Yes, you can. Pre-auction offers are not uncommon, it may be best to put your offer in writing to the selling agent, (or vendor) giving the vendor a time limit to respond. In case it’s accepted, have your deposit ready (and finances sorted).

Do your due diligence on the property beforehand (valuation, building inspections, legal advice on contracts etc).  Be mindful that making a pre-auction offer may trigger other potential buyers to do the same if they become aware of your pre-auction offer.

How long is settlement after auction?

 ‘Standard’ post-auction settlement periods post auction are between 30 and 90 days (often 6 weeks in NSW). However, there’s no obligation for the vendor to settle in that timeframe. Check in the Contract of Sale document and if you need to, see if it’s possible to negotiate an alternate timeframe before the auction. You can find our more in our article specifically about settling on a home.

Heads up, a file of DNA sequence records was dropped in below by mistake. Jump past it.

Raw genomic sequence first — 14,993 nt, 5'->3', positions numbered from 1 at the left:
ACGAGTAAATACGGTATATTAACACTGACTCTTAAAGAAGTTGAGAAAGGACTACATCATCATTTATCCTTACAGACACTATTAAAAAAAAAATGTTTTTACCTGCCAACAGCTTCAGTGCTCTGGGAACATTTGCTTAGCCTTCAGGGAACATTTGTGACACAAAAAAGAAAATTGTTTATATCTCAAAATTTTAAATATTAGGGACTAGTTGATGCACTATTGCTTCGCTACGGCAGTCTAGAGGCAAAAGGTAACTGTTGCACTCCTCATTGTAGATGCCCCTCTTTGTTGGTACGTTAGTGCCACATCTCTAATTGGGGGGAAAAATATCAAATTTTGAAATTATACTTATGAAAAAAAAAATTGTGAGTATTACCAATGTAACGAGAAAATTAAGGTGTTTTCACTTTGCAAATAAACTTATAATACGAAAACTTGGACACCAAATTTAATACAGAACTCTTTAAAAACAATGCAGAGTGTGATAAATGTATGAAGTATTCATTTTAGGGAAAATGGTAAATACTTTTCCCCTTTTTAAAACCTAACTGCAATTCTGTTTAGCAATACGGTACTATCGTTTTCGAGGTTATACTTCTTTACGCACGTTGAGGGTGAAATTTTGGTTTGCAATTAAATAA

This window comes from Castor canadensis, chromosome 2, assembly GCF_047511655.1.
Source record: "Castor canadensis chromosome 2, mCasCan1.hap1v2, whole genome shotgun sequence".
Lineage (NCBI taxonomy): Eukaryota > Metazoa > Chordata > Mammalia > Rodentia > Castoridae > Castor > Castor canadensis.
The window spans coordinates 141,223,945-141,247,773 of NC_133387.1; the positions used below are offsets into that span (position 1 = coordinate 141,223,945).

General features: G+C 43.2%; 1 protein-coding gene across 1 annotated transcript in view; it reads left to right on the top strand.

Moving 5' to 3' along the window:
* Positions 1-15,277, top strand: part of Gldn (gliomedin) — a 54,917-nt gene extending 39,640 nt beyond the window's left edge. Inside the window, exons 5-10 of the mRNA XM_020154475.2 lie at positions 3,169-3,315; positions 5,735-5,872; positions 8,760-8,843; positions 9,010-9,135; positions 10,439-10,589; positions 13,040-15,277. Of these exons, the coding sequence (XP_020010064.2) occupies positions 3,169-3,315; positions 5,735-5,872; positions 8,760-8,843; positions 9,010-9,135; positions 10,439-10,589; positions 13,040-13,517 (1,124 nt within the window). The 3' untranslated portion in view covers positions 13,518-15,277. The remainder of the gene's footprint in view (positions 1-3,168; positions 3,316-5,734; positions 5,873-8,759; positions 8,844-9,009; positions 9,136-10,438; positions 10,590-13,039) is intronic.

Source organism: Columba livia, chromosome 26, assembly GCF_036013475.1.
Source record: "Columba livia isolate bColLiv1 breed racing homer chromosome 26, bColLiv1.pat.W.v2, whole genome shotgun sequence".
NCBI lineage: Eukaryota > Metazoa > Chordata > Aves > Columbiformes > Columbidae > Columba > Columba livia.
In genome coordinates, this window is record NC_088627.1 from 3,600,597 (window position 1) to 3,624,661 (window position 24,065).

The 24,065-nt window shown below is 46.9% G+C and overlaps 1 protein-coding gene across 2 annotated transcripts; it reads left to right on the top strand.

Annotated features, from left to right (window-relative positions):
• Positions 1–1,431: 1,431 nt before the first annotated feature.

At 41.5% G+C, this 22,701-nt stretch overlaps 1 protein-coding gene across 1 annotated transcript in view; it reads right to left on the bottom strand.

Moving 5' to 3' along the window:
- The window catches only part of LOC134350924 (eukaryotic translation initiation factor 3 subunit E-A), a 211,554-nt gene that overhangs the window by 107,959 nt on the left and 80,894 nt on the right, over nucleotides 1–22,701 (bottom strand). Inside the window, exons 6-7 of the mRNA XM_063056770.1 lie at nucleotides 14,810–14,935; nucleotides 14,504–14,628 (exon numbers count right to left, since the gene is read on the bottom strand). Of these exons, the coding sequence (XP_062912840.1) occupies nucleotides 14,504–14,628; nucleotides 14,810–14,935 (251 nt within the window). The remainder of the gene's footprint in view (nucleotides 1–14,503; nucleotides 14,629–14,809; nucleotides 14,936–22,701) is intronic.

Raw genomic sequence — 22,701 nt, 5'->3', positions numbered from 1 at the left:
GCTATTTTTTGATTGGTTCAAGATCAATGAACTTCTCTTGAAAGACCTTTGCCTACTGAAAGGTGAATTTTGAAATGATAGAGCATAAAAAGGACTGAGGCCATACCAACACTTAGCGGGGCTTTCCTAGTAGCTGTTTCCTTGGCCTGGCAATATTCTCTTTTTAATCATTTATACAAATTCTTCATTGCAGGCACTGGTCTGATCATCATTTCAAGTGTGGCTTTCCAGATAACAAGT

Other hints and tips

You may have seen these before, but they’re useful reminders:

  • Attend some auctions beforehand to get a feel for what happens on the day.
  • Research other similar properties and auctions in the area you’re looking at to get a feeling for the property’s value.
  • Factor-in to your budget other costs like stamp duty, legal fees and building insurance.
  • Have pre-approved finance (and a deposit ready).
  • Conduct pest and building inspections before the auction so you can factor in any additional costs.
  • Be very clear on the rules and terms of the auction. Ask if you’re not sure.